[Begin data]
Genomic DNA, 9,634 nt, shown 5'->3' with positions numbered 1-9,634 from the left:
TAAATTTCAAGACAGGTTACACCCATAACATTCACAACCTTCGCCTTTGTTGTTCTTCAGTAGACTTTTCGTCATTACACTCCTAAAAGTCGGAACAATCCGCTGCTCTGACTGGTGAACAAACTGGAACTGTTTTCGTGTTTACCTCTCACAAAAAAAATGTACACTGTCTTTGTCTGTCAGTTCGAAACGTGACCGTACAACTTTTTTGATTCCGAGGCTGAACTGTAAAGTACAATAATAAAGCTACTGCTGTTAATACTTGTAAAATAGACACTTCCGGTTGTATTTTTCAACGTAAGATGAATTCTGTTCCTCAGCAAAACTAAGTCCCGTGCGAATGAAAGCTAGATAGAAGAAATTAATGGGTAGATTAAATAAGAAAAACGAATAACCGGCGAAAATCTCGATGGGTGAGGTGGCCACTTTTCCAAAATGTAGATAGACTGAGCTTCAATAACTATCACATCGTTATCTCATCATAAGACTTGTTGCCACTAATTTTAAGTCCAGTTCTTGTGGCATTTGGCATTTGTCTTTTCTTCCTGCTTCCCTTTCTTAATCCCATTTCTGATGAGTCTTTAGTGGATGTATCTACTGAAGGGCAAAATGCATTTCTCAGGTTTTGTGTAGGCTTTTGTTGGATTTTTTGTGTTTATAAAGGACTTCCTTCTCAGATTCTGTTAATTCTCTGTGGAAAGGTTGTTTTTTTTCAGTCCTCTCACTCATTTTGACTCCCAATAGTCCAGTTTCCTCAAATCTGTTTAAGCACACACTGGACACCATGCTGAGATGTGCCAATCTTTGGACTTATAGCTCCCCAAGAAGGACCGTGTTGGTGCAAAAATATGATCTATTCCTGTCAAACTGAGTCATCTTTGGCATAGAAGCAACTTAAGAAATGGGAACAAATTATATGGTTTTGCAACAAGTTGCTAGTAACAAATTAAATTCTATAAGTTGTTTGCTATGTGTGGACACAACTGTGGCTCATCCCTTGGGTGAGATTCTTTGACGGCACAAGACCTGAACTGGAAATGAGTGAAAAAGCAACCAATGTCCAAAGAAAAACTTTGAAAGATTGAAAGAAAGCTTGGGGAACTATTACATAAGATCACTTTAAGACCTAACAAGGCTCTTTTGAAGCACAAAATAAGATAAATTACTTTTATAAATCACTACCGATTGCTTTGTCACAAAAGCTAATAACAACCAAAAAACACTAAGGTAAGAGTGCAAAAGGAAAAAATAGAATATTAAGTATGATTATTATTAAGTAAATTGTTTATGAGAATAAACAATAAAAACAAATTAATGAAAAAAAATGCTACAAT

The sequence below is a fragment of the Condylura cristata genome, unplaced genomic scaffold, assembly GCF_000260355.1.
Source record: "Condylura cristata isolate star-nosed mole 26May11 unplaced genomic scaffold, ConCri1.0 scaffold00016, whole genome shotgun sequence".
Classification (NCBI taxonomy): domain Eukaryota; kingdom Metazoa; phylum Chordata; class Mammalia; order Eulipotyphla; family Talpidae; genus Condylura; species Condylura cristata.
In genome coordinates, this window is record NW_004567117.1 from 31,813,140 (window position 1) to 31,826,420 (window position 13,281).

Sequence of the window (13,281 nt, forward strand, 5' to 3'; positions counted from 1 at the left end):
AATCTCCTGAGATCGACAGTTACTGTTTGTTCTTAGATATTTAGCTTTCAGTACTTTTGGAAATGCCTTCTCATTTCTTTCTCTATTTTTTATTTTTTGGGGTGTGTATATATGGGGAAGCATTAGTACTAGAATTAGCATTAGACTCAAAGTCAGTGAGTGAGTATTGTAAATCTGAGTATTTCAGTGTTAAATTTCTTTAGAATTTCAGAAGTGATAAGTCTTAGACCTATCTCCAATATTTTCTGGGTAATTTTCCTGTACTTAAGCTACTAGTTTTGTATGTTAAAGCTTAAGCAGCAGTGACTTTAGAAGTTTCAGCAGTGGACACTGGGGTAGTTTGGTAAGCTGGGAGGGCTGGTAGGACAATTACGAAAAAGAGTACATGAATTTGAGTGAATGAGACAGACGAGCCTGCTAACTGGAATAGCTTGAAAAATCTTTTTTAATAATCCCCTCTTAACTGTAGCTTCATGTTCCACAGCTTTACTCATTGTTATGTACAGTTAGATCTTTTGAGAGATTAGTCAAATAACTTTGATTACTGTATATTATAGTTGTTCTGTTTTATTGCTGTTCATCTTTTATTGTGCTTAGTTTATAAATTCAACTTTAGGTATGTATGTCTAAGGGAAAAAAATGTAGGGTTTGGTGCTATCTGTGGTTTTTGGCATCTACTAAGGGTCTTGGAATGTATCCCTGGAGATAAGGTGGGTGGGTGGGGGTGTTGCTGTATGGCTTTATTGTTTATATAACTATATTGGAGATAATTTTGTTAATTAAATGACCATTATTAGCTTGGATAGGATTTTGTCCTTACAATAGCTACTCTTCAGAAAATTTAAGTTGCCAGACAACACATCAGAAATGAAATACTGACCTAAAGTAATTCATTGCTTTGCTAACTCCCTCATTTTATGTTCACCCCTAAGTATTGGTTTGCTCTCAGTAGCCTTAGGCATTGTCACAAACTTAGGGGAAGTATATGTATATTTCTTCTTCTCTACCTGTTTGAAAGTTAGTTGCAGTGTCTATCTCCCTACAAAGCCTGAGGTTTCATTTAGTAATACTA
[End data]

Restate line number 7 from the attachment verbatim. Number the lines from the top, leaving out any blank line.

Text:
Sequence of the window (13,281 nt, forward strand, 5' to 3'; positions counted from 1 at the left end):